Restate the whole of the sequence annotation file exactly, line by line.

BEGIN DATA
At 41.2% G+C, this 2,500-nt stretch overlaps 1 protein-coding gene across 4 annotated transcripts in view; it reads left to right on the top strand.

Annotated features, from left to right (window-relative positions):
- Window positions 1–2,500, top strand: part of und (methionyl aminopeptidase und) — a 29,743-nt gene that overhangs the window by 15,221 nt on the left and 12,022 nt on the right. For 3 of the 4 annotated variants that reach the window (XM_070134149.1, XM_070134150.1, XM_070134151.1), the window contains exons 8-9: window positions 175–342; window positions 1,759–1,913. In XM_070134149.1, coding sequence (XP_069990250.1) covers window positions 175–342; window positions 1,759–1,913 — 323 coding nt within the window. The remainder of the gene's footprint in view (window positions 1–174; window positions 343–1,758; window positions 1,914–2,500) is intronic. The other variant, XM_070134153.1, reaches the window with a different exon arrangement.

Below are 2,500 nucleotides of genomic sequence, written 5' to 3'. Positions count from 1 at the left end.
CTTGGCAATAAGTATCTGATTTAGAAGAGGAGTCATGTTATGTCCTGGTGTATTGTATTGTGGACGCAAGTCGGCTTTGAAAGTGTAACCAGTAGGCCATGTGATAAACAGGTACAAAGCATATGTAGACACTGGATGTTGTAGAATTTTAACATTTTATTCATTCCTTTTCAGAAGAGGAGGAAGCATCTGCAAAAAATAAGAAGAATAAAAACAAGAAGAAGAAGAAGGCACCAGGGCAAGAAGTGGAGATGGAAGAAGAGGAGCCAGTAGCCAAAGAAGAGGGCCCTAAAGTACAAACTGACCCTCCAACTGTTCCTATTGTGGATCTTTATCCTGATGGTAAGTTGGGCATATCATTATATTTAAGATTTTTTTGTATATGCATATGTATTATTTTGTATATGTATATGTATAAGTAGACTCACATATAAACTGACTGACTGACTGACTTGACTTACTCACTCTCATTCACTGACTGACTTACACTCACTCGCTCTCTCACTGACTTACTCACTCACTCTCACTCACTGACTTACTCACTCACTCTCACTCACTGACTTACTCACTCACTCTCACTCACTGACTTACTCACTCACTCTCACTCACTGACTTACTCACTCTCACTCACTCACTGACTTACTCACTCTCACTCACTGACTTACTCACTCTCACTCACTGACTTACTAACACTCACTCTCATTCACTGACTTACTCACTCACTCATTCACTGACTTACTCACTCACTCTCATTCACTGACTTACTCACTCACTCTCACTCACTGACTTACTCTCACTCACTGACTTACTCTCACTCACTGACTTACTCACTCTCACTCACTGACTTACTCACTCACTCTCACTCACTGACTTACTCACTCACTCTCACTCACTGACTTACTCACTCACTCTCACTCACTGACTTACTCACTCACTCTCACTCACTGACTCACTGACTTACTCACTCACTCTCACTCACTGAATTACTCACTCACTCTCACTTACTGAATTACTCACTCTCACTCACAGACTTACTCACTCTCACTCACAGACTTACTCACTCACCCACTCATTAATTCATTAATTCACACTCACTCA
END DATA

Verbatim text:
At 41.2% G+C, this 2,500-nt stretch overlaps 1 protein-coding gene across 4 annotated transcripts in view; it reads left to right on the top strand.

Annotated features, from left to right (window-relative positions):
- Window positions 1–2,500, top strand: part of und (methionyl aminopeptidase und) — a 29,743-nt gene that overhangs the window by 15,221 nt on the left and 12,022 nt on the right. For 3 of the 4 annotated variants that reach the window (XM_070134149.1, XM_070134150.1, XM_070134151.1), the window contains exons 8-9: window positions 175–342; window positions 1,759–1,913. In XM_070134149.1, coding sequence (XP_069990250.1) covers window positions 175–342; window positions 1,759–1,913 — 323 coding nt within the window. The remainder of the gene's footprint in view (window positions 1–174; window positions 343–1,758; window positions 1,914–2,500) is intronic. The other variant, XM_070134153.1, reaches the window with a different exon arrangement.

Below are 2,500 nucleotides of genomic sequence, written 5' to 3'. Positions count from 1 at the left end.
CTTGGCAATAAGTATCTGATTTAGAAGAGGAGTCATGTTATGTCCTGGTGTATTGTATTGTGGACGCAAGTCGGCTTTGAAAGTGTAACCAGTAGGCCATGTGATAAACAGGTACAAAGCATATGTAGACACTGGATGTTGTAGAATTTTAACATTTTATTCATTCCTTTTCAGAAGAGGAGGAAGCATCTGCAAAAAATAAGAAGAATAAAAACAAGAAGAAGAAGAAGGCACCAGGGCAAGAAGTGGAGATGGAAGAAGAGGAGCCAGTAGCCAAAGAAGAGGGCCCTAAAGTACAAACTGACCCTCCAACTGTTCCTATTGTGGATCTTTATCCTGATGGTAAGTTGGGCATATCATTATATTTAAGATTTTTTTGTATATGCATATGTATTATTTTGTATATGTATATGTATAAGTAGACTCACATATAAACTGACTGACTGACTGACTTGACTTACTCACTCTCATTCACTGACTGACTTACACTCACTCGCTCTCTCACTGACTTACTCACTCACTCTCACTCACTGACTTACTCACTCACTCTCACTCACTGACTTACTCACTCACTCTCACTCACTGACTTACTCACTCACTCTCACTCACTGACTTACTCACTCTCACTCACTCACTGACTTACTCACTCTCACTCACTGACTTACTCACTCTCACTCACTGACTTACTAACACTCACTCTCATTCACTGACTTACTCACTCACTCATTCACTGACTTACTCACTCACTCTCATTCACTGACTTACTCACTCACTCTCACTCACTGACTTACTCTCACTCACTGACTTACTCTCACTCACTGACTTACTCACTCTCACTCACTGACTTACTCACTCACTCTCACTCACTGACTTACTCACTCACTCTCACTCACTGACTTACTCACTCACTCTCACTCACTGACTTACTCACTCACTCTCACTCACTGACTCACTGACTTACTCACTCACTCTCACTCACTGAATTACTCACTCACTCTCACTTACTGAATTACTCACTCTCACTCACAGACTTACTCACTCTCACTCACAGACTTACTCACTCACCCACTCATTAATTCATTAATTCACACTCACTCA